The theme of puberty is equally prominent in Blume's Then Again, Maybe I Won't (1971). Tony Miglione is looking forward to starting seventh grade, the first year of middle school, when everything changes. His father's invention has made them rich overnight. As a result, they have a new house in an affluent community, two new cars, and a swimming pool is being built. Tony cannot get used to having a new friend who lives next door and a brand new red ten-speed bike. Life should be great, but Tony is not so sure. He has always been a worrier, and he is discovering that there is even more for a rich kid to worry about.

For one thing, everyone in his family is changing. His older brother has decided to quit his teaching job and take a position at the firm his father now runs. Since Tony's mother hired a bossy housekeeper who insists the kitchen is her domain, his grandmother never leaves her room, not even to attend church. Tony's father traded his truck for a brand new car and, now that his invention has the family set for life, he never tries out new ideas. Even though there are more than enough bathrooms in the new house, his father does not have a workroom.

The biggest change is in Tony's mother. She is suddenly worried about what other people think, especially a woman named Mrs. Hoober. Tony explains that his mother can only see things on the surface, and because of that she cannot understand that the Hoobers are not the best example to follow. Tony's mom is hoping to become one of the country club ladies, something else Tony had never remotely imagined.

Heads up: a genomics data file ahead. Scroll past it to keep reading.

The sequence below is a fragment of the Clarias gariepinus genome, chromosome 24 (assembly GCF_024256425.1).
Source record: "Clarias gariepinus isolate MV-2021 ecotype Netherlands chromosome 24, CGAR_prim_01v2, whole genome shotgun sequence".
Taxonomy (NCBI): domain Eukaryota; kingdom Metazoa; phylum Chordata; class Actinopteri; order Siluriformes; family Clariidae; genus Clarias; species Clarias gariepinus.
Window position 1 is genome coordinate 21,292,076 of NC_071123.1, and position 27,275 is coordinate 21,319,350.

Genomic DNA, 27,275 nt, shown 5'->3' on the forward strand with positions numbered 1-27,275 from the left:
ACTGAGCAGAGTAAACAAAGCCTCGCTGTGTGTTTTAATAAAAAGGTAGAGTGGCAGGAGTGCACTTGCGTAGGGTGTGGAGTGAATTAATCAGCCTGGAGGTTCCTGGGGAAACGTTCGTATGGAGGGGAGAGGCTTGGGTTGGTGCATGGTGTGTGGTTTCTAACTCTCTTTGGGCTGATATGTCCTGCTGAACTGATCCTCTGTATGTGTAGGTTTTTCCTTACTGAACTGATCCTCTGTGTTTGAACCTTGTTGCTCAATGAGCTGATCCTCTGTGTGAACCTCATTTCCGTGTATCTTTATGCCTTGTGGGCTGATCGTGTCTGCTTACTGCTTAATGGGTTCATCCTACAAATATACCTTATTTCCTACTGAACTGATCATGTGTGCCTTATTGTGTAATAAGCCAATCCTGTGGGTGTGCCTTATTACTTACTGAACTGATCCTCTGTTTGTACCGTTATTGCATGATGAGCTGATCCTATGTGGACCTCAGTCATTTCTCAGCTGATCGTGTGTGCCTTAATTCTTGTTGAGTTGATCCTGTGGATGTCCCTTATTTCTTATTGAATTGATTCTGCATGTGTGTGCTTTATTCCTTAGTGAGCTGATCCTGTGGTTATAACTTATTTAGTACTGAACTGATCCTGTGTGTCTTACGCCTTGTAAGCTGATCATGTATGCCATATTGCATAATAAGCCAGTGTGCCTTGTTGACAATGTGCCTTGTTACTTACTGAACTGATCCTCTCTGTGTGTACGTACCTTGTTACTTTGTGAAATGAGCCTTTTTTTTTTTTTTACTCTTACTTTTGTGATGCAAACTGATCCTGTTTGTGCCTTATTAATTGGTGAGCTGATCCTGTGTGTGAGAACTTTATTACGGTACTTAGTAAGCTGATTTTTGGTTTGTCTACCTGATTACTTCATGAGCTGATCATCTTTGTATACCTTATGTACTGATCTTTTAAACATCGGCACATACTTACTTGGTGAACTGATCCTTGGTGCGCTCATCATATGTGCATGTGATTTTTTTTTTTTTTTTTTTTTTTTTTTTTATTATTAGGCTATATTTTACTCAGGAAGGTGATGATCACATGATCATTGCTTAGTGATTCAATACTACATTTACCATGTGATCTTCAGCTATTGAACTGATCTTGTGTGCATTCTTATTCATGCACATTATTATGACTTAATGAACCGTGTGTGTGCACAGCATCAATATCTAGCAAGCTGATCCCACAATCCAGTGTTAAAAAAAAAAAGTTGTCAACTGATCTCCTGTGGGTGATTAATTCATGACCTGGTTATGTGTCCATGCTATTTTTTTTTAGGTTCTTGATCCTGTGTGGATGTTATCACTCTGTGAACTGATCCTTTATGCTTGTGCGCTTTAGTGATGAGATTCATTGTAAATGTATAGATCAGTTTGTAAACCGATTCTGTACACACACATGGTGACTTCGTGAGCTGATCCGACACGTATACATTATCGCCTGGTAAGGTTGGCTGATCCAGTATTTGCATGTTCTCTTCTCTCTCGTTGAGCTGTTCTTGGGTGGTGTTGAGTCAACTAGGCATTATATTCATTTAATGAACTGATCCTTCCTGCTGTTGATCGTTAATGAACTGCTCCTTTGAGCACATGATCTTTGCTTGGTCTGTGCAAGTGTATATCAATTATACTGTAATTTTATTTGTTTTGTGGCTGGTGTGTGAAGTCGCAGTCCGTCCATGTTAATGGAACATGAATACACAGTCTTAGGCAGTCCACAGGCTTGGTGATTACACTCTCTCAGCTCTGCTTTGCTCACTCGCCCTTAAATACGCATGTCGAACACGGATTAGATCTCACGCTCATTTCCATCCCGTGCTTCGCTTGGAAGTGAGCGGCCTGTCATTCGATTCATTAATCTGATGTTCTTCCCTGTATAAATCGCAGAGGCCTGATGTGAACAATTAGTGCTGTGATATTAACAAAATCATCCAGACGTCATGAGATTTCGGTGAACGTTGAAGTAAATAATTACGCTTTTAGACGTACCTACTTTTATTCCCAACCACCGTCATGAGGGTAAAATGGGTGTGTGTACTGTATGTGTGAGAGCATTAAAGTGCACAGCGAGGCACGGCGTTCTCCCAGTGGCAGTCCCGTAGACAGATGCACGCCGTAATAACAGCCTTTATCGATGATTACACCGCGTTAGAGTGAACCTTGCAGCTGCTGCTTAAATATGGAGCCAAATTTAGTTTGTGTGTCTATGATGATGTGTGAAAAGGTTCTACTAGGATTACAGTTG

On the day he moved to the new house, Tony gave his former best friend the school pennant that belonged to Tony's older brother who was killed in Vietnam. The new house has all new furniture. Tony's grandmother has her own color television set and Tony's mother insists that his grandmother loves her new television so much that she's content to spend all her time in her bedroom. Tony is furious that his mother has taken away the one thing his grandmother loved to do—cook for the family—for the shallow reason that it will look bad to the neighbors. When his mother further rationalizes it by saying his grandmother deserves a rest, Tony is so upset he finds it difficult to remain silent.

Tony doesn't speak up very much and is more the type of person who holds his emotions inside. This causes him to have such bad stomach pains that he winds up in the hospital. The doctors who examine him assure him he is not dying, but he does need to talk to someone about his feelings. This embarrasses his mother, but Tony is pleased for the opportunity. He tells his psychiatrist everything, including everything that is puberty-related, and he is relieved to discover that he is normal.

Things that Tony is pleased to learn that it is normal to get erections that are beyond his control. He was embarrassed once at the blackboard during class when he was called upon to explain an answer in detail. All he wanted was to get back to his desk before anyone noticed. After that, he took to carrying a raincoat so he always had a cover-up handy. His mother makes him switch it for a jacket, but he believes that a jacket is better than nothing.